Nothing Ear (2024) Unboxing and Review: Don’t Sleep On These!

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What's This?

Nothing is back with two new pairs of earbuds, the Nothing Ear (1) and the Nothing Ear (a). They have slight differences, with the Nothing Ear (a) offering a more affordable price tag in addition to a more colourful and playful look thanks to the addition of a new yellow colour variant. Both look similar to the original Nothing Ear earbuds, but most of the changes are internal. With that said, we’ll focus on the Nothing Ear, which is priced at £149, and comes with much-welcome features including powerful bass, good battery life, and more – let’s get started!

Unboxing and Design

As with most of Nothing’s other products, packaging on the new Nothing Ear remains minimalist, and includes the earbuds themselves, a USB-C cable, and some extra ear tips. The case is similar to the original Nothing Ear case, with a transparent design and a button on the back for USB-C charging. Meanwhile, the earbuds themselves are lightweight and have a stem with a transparent case. It’s consistent with the rest of Nothing’s hardware identity, which does make for a more uniform aesthetic.

Nothing Ear 2024 Specifications

  • 11mm dynamic driver with ceramic for better sound quality
  • Codecs: AAC, SBC, LHDC 5.0, LDAC (with compatible devices)
  • Active Noise Cancellation (ANC) with up to 45dB noise cancellation
  • Transparency mode
  • Lightweight: 4.62g for earbuds, 51.9g for case
  • Wireless charging and fast charging compatibility
  • IP54 water and dust resistance for earbuds, IP55 for case
  • In-ear detection
  • Google Fast Pair and Microsoft Swift Pair
  • Battery life: Up to 40.5 hours with ANC off (case + earbuds)
  • Compatible with Android 5.1 and above, iOS 11 and above
  • Pinch controls on earbuds (customizable)
  • Talk time: Up to 23 hours with ANC off; 18 hours with ANC on
  • Fast charging: 10 minutes for 10 hours of playback (ANC off)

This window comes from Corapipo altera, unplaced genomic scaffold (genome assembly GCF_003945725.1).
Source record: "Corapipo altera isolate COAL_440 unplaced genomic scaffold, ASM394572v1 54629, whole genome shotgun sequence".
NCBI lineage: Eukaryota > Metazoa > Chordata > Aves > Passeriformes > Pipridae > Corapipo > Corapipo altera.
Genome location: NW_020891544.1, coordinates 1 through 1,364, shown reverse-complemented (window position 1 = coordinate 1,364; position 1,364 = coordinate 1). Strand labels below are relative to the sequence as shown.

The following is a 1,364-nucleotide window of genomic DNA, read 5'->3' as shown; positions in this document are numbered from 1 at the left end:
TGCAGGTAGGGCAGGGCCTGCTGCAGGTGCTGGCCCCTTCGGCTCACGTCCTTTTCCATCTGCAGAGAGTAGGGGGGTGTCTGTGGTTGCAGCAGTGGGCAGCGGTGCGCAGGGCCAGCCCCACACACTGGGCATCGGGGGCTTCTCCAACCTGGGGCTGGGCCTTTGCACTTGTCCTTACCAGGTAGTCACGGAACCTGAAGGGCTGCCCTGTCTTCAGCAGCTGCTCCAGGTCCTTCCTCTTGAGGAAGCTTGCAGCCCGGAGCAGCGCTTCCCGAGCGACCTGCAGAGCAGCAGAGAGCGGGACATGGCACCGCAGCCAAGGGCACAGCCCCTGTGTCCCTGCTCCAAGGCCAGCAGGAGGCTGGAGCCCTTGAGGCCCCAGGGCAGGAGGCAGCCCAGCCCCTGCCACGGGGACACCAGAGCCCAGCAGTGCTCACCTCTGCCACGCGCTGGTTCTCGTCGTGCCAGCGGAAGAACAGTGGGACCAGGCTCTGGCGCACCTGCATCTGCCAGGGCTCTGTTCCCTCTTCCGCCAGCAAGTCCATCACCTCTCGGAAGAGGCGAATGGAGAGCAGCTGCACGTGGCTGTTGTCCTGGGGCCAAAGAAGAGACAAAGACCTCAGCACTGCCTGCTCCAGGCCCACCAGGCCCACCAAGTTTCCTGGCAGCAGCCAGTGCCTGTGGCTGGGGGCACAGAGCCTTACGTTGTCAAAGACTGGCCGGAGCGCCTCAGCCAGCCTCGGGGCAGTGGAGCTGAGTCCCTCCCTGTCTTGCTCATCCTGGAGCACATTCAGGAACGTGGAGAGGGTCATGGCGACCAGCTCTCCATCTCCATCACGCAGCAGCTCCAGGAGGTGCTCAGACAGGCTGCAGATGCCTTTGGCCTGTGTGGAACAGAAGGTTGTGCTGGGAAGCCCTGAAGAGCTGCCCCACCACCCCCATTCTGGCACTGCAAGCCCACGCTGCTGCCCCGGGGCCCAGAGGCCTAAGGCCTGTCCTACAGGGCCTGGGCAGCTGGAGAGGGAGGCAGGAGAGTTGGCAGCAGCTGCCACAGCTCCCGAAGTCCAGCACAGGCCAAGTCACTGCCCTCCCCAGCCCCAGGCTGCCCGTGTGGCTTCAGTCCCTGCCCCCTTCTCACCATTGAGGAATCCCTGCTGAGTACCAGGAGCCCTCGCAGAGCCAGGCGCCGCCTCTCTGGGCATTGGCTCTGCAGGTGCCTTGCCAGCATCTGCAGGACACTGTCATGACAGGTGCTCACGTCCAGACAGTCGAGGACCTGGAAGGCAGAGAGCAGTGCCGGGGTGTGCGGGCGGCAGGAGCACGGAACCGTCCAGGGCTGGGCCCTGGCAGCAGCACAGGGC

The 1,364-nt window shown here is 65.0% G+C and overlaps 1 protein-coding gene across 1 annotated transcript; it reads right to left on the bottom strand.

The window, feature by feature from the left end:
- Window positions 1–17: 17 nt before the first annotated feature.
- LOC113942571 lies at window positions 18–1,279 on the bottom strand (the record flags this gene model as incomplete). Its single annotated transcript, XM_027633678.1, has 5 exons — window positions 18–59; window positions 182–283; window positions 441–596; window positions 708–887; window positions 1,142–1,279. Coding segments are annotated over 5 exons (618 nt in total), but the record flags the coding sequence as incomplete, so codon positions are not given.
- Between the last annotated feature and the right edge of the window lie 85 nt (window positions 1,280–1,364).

Sound Quality and Usage

Sound quality on the new Nothing Ear is excellent, especially considering the relatively-affordable price point. The bass is rich and well-defined, without overpowering the mids or treble. The earbuds handle various music genres well, including pop, R&B, hip-hop, and even Afrobeats. They also perform well for podcasts with a clear voice mode. The earbuds are also comfortable and secure, even during workouts – the IP54 certification does mean that you can use them in light rain, although we’d advise to keep them away from water in general.

Smartphone App

Users can adjust their EQ preferences and other functions through a dedicated smartphone app, which is available on both iOS and Android. For this review, we used the Android version of the app via a Samsung Galaxy S24 Ultra.

The app offers a ton of functions including fast Pair for Android devices and Microsoft Swift Pair for Windows laptops, in-ear detection for automatic play/pause, low-lag mode for gaming, high-quality audio options such as LHDC, LDAC, AAC, personal sound profile creation through a hearing test or age selection, dual connectivity toggle, hearing tip fit test, as well as “Find My” functionality. There’s also support for customizable earbud controls, in addition to a new bass enhancement feature.


For a pair of wireless earbuds in this price range, the new Nothing Ear offers excellent sound quality, good battery life, a great design, effective noise cancellation, and a competitive price. It’s a highly recommended option for anyone looking for a new pair of earbuds, and if you’re after a wallet-friendly wireless audio option, then these are a great consideration.

Of course for less than a hundred quid you can grab the Nothing Ear (a), although the more robust feature set on the Nothing Ear does make for a more attractive offer. You can check out the full video review here.

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About Author

A fan of tech and gaming, Mike lives in England with his wife. They are big fans of Mario Kart.

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